Lifting restriction on a book your ancestors wrote
We need to be able to give permission to lift a restriction on a book or microfilm that has been restricted once the ancestor that published it has passed. My family needs this information and no one can access it online, we all have to go in person to local family search library. I for one have a hard time getting out to do any walking.
But what about the copyright angle? That may be why the restriction was in place. Making the book's image available online - even in restricted numbers - counts as publishing extra copies, with no benefit to the estate of the copyright holder.
Having said that, there are mechanisms whereby books in copyright can be "lent out" (just like a library does) - I have no idea if FS has that ability, but it would sound like it would be a good idea.0
Having said that, there are mechanisms whereby books in copyright can be "lent out" (just like a library does) - I have no idea if FS has that ability, but it would sound like it would be a good idea.
The Internet Archive has a category based on "Controlled Digital Lending" (CDL) which it calls Books to Borrow https://archive.org/details/inlibrary?tab=about and Libraries can join this scheme. The Internet Archive has extensive legal advice which says this scheme is legal, but I think there may be a legal challenge underway.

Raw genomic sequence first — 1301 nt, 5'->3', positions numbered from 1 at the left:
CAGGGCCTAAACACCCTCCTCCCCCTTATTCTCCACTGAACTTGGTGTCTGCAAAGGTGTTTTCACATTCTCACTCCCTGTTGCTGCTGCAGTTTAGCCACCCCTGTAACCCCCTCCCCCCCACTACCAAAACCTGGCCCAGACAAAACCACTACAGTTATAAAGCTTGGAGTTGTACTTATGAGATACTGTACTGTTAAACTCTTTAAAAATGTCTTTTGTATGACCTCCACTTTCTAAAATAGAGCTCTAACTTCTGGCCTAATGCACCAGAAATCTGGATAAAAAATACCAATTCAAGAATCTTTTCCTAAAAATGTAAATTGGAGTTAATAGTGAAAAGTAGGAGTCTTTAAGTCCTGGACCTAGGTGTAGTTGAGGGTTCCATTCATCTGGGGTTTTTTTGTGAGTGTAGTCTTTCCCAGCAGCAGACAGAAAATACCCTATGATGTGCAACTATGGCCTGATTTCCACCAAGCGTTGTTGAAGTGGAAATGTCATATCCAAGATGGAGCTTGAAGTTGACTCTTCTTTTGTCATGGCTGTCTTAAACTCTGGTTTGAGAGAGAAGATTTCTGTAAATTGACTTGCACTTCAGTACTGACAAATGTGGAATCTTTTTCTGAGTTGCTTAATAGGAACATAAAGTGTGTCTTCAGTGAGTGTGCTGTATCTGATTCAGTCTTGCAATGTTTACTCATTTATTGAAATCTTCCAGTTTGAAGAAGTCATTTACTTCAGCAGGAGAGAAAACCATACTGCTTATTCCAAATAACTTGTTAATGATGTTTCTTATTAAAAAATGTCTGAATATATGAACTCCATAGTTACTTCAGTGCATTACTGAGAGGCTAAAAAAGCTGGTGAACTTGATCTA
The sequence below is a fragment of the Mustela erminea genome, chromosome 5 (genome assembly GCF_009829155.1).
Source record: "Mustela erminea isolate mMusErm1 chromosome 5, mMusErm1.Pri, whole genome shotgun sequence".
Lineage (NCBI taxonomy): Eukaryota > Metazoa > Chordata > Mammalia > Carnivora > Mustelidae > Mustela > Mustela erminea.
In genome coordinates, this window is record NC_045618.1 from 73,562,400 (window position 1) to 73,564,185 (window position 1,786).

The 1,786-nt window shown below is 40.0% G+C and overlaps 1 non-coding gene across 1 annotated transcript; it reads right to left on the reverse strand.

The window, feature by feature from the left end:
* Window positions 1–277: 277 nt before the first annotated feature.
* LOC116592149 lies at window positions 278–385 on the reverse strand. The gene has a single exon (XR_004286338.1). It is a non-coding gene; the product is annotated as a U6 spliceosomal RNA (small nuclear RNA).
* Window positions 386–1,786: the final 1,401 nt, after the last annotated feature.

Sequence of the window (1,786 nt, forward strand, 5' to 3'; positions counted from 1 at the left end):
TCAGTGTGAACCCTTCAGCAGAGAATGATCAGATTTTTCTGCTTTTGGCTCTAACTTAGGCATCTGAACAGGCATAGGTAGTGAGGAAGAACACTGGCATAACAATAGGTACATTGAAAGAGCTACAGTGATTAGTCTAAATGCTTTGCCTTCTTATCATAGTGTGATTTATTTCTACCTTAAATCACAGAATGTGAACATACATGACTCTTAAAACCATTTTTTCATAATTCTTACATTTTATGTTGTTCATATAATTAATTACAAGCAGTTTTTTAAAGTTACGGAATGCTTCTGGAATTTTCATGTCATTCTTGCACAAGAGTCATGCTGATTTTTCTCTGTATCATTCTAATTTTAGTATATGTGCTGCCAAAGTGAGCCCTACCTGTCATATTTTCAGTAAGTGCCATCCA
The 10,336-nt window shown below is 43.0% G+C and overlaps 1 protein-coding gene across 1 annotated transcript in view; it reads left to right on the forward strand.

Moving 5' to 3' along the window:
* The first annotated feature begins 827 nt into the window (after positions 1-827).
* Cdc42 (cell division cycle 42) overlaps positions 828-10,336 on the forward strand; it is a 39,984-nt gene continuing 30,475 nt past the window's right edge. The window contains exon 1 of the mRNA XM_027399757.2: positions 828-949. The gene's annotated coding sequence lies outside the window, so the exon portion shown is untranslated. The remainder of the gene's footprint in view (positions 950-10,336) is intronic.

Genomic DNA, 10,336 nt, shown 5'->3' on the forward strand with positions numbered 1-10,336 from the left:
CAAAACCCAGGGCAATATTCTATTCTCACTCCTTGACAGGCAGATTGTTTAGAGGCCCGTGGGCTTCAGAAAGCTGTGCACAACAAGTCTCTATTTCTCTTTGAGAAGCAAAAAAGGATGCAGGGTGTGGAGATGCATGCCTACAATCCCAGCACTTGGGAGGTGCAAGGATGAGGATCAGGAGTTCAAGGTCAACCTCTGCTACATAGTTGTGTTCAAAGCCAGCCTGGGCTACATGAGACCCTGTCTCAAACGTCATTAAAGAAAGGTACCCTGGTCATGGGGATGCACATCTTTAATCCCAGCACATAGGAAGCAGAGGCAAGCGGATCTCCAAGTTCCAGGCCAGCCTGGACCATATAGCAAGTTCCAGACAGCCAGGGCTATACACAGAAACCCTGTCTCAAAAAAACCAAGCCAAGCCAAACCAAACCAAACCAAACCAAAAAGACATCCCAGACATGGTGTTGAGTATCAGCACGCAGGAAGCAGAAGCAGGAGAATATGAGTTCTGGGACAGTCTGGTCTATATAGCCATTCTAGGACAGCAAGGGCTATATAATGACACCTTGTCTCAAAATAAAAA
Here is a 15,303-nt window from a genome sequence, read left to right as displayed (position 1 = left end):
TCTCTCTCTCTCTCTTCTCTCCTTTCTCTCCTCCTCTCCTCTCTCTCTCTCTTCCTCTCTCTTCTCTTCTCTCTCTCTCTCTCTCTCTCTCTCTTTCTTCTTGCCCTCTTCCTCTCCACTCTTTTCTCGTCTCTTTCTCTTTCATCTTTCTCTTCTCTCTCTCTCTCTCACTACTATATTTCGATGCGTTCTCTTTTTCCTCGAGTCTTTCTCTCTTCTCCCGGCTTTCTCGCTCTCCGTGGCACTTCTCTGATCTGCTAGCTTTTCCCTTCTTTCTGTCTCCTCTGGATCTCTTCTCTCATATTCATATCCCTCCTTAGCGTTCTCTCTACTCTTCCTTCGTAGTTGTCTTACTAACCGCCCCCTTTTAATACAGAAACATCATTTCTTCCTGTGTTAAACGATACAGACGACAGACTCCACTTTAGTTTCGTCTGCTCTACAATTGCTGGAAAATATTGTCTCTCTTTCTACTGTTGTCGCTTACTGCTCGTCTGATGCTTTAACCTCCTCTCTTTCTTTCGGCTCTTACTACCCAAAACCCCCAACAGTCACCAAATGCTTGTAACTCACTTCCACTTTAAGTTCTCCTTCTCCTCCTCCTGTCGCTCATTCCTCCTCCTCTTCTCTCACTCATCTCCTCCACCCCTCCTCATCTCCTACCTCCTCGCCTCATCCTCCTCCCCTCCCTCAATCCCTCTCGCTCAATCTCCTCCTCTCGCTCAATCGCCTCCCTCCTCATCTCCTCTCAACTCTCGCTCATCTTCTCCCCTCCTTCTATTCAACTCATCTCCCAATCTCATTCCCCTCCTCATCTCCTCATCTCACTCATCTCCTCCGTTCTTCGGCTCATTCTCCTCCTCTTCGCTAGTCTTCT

FamilySearch, if it wanted to, could have a similar scheme to the Internet Archive, or join the Internet Archive scheme, but perhaps it is not convinced about the legal status of the concept.
My own view is that the FamilySearch Digital Library is at the bottom of FamilySearch's list of priorities, and I wonder if it is the low priority which has meant FamilySearch has done nothing about Controlled Digital Lending.